Let me be your guide – Photography feature

Base camp for a wild journey through the interior
June 13, 2017
This is my Namibia – Winter 2017
June 15, 2017
Base camp for a wild journey through the interior
June 13, 2017
This is my Namibia – Winter 2017
June 15, 2017

Few people are in as fortunate and opportune a position to constantly capture amazing photos as tour guides. This season we follow three photographers who mainstream as guides travelling across the country or hosting guests at lodges. Every trip may be unique, and each experience special in its own way, but you can be sure that it is your guide that will make your journey to Namibia unforgettable!


G rowing up on a farm just north of Etosha National Park, I developed a passion for wildlife, nature and cultures at a very early age. Holidays were spent in the African bush – horse riding, walking, sleeping under the stars and conducting game capture operations.

After nine years in the freight handling business, my heart still yearned for the bush. I had the desire to share my nature experiences with others. When Wilderness Safaris offered me a permanent position as a mobile safari guide, I made the career change without hesitation.

I am currently the general manager for Wilderness Safaris’ Explorations Department in Windhoek and am still actively involved as a guide. I definitely have the best job in the world. My favourite activities include safaris in the most remote areas in search of different indigenous cultures or tracking free-roaming black rhino and desert-adapted elephants.

Photography is a great way to keep a record of what I do and to share once-in-a-lifetime experiences and memories with others. I enjoy capturing wildlife and people as there is always some kind of interaction, but I also have a great affinity for aeroplanes. My images are unedited and therefore serve as memories rather than arty displays



I bought my first camera, a Canon EOS 450, with the tips I earned while working at Felix Unite on the Orange River. For more than seven years it was my trusty travel companion that snapped over 60 000 shots in South Africa and Namibia until it was unfortunately stolen. I upgraded to the Canon EOS 70D for its fast shutter speed that is ideal for bird photography. Seeing that my first camera was a Canon, the brand made its way well into my comfort zone.

I use the 100-400 mm telephoto lens for photographing people from a distance. The fact that they do not anticipate being photographed results in the best shots. Yet, for culture photography, it is recommended to build a relationship with the people you plan on photographing. I have often spent hours in remote villages to get to know the village and its inhabitants. My second lens is the standard 18-55 mm for quick shots of landscapes and lodges. Last but not least, given the amazing landscapes in Namibia, no photographer is complete without a wide angle, such as the 10-18 mm F4.5 I use.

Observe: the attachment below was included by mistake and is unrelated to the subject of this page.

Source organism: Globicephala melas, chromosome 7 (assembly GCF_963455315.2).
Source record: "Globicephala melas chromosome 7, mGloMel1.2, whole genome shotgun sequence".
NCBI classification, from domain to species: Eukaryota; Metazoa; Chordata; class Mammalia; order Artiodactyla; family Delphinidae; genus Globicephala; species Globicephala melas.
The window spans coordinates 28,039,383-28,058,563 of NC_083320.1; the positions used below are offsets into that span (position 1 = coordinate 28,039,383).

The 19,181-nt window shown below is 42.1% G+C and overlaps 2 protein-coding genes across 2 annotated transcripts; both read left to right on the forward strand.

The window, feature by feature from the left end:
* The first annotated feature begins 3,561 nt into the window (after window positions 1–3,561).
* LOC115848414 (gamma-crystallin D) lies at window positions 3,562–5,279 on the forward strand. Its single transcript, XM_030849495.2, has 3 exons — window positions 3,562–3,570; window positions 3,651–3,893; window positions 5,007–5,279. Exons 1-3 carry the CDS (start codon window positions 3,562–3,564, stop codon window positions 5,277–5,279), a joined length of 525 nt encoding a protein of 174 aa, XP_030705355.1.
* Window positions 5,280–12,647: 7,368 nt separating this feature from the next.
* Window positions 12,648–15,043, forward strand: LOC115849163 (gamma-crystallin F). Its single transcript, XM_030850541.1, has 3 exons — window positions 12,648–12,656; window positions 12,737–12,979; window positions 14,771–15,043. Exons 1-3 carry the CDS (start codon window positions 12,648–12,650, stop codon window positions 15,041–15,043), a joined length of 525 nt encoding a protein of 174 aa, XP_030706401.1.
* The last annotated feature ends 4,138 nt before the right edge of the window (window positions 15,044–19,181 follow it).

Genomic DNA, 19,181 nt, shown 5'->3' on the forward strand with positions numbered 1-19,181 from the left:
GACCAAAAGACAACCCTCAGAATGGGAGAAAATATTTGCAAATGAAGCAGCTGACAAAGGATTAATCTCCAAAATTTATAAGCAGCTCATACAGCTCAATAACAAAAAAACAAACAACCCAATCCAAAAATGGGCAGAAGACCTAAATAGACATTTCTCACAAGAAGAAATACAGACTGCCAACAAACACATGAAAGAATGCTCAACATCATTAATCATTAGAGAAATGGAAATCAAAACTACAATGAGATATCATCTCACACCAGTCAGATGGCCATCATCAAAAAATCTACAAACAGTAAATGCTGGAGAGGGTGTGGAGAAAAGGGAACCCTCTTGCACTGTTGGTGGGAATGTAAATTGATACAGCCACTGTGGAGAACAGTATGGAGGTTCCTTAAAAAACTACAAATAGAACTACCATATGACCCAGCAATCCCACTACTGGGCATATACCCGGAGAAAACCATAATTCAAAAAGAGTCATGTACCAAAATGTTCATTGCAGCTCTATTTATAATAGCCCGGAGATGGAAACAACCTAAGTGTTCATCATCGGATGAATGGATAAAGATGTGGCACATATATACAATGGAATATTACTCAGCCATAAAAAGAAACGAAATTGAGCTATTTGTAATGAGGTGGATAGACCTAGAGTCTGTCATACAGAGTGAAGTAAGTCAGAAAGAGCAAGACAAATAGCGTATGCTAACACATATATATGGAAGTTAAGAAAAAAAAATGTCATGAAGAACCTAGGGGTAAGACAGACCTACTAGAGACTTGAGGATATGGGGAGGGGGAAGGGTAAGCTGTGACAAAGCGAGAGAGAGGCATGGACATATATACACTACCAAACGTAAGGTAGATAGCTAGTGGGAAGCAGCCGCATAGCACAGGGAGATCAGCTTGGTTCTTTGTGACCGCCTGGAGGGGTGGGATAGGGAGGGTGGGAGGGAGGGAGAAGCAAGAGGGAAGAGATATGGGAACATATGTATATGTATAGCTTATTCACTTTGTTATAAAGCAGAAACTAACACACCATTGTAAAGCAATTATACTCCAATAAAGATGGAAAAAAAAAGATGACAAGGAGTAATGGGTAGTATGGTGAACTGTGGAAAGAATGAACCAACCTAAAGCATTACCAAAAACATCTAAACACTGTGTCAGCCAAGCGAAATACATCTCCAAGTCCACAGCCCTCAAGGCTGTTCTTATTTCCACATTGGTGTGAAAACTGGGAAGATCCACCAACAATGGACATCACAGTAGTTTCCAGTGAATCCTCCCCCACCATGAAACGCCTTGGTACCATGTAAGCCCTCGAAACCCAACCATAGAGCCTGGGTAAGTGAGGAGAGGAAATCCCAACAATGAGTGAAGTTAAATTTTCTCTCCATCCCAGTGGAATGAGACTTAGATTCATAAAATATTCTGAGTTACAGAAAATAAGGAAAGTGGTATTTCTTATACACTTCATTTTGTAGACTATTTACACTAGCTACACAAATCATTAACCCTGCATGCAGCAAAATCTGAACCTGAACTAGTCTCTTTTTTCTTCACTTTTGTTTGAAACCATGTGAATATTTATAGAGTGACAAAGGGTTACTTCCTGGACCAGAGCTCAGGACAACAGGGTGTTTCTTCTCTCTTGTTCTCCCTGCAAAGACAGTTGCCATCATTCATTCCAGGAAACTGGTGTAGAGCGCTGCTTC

My photos present the highlights of what Namibia has to offer.



I am the General Manager at Hoanib Skeleton Coast Camp and have been working in the wilderness for over ten years in many different parts of Namibia. I instantly fell in love with the vast spaces. My camera is a Canon 7D Mark and I switch between two lenses, namely the 100-400 mm and a short wide angle lens.

Photography in Namibia becomes an interpretation of how fauna and flora are able to survive in extraordinary environments. Photography goes hand in hand with a passion for the outdoors, as it means spending your days in the most spectacular parts of the country. Our country’s diversity makes it tough to single out my preferred spot, because I love Namibia as a whole. I do, however, have a favourite season – like any Namibian, I love the rainy season, owing to the surreal transformation of the dry land we are used to. Even the animals tend to behave differently during this seasonal change.

Photography offers us the opportunity to preserve the beautiful country and animals that we are lucky to have. Responsible tourism starts with us, the locals, and if we preserve what we have future generations will be able to benefit from it too.


This article was first published in the Travel News Namibia Winter 2017 issue.

Leave a Reply

Your email address will not be published. Required fields are marked *